Naturalistic driving studies — Vocabulary — Part 1: Safety critical events

This document defines terms and definitions commonly used for the annotation of video from NDSs collected during real-world driving in an uncontrolled setting.

Études naturalistiques de conduite — Vocabulaire — Partie 1: Événements critiques de sécurité

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REPORT 21974-1
First edition
Naturalistic driving studies —
Vocabulary —
Part 1:
Safety critical events
Études naturalistiques de conduite — Vocabulaire —
Partie 1: Événements critiques de sécurité
Reference number
ISO/TR 21974-1:2018(E)
ISO 2018

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ISO/TR 21974-1:2018(E)

© ISO 2018
All rights reserved. Unless otherwise specified, or required in the context of its implementation, no part of this publication may
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Contents Page
Foreword .iv
Introduction .v
1 Scope . 1
2 Normative references . 1
3 Terms and definitions . 1
Annex A (informative) Conceptual Framework for Categorizing Safety-critical events (SCEs)
in Naturalistic Driving Data . 5
Annex B (informative) Principles of Conflict Classification .11
Annex C (informative) Additional Conflict Attributes.28
Bibliography .52
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ISO/TR 21974-1:2018(E)

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A better understanding of driver behaviour is critical to future improvements in transportation safety.
Naturalistic Driving Studies (NDSs), which observe driver behaviour in a “natural” or uncontrolled
driving environment, offer unique insight into drivers’ typical behaviour under both “normal” driving
conditions and during the critical seconds before a crash or other safety-critical event (SCE). Much
of the value and power of NDSs lies in the video that is recorded of the driver and the environment
surrounding the vehicle. Although rich in information, video should be manually reviewed and coded
by trained data coders before it is scientifically analyzed. Given the potential for human error and
interpretation, coding protocols that are well-designed, thoroughly tested, and standardized across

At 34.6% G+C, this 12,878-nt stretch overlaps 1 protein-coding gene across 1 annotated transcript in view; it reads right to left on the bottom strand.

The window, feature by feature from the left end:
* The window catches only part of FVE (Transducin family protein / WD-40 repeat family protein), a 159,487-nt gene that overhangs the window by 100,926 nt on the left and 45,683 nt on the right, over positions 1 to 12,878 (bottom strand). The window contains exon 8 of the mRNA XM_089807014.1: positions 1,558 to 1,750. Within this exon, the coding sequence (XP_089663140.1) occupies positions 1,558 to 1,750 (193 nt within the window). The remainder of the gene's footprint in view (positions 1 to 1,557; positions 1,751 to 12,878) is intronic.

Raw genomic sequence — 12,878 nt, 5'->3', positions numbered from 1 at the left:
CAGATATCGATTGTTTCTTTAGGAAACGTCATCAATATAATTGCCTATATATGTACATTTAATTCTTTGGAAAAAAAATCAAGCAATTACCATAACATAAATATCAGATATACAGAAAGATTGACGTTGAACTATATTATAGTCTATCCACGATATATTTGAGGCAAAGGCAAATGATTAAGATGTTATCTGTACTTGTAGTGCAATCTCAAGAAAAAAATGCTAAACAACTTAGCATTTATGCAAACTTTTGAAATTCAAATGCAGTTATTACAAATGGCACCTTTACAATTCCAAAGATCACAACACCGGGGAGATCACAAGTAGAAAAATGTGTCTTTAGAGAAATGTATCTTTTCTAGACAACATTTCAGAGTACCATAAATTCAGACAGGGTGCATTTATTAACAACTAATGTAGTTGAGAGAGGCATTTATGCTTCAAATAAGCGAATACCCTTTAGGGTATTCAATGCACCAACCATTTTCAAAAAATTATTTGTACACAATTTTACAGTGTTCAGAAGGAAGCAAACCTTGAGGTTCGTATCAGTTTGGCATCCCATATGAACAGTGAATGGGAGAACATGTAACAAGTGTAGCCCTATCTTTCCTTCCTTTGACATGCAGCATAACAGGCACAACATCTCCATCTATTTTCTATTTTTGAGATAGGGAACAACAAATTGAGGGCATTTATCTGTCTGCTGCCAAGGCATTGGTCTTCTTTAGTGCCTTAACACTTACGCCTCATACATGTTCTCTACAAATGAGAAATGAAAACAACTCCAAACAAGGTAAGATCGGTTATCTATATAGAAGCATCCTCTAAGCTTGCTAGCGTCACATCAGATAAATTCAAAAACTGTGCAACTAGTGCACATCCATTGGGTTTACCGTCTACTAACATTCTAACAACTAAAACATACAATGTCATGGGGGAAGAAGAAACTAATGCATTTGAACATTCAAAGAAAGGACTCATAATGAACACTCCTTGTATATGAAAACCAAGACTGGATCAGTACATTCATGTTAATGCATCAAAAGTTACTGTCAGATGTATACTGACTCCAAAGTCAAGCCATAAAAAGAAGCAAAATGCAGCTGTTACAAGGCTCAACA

studies are essential.
Naturalistic driving data sets, such as the Second Strategic Highway Research Program (SHRP 2), are
becoming more available to a diverse group of researchers. As a result, it is important to have a common
terminology for monitoring, coding, and analyzing data to allow research protocols to be replicated and
results to be compared across studies. In fact, the research community has called for the development of
fully tested, common coding protocols for use in NDSs. This document addresses that need by providing
a standard vocabulary for coding SCE characteristics in NDSs. The foundation for this document came
from the SHRP 2 naturalistic driving study annotation effort and subsequent revisions to the SHRP 2
dictionary to accommodate heavy vehicles (trucks and buses) . Substantial improvements have been
made to this document in both content and structure. However, large parts of this document are largely
verbatim with the original foundational documents.
It is recommended that vehicles in these studies be instrumented with at least a forward-looking view
and an in-vehicle view capturing the driver’s face and upper body. Rear- and side-facing views are
often helpful when interpreting conflicts that occur behind or next to the instrumented vehicle. A view
capturing the steering wheel, driver’s hands and/or dashboard can be helpful for additional analyses
(which are outside the scope of this document). However, equipment and labor costs may make these
additional views unfeasible. In addition, basic measurements of the kinematics of the instrumented
vehicle should be available, including at least longitudinal acceleration, lateral acceleration, and vehicle
speed. Other kinematic measurements that help assess conflict situations (if feasible) include brake and
throttle pedal application and/or pressure, proximity to and speed of surrounding non-instrumented
vehicles (e.g., via radar), latitude and longitude, and activation of key vehicle safety systems (e.g., anti-
lock brakes).
The main objective of this document is to define different types of SCEs based on a taxonomy of general
conflict classes and a set of basic variables for characterizing the events. The definitions supplied here
apply to data collected from light and heavy vehicles [i.e., category M and N according to Classification
and definition of power-driven vehicles and trailers: Council Directive 70/156/EEC (as amended by 92/53/
EEC), Annex 2]. However, this does not preclude the definitions specified in this document from, with
caution, being adapted for use with data collected from other vehicle types such as powered two-
wheelers or an infrastructure-based (rather than vehicle-based) data collection system.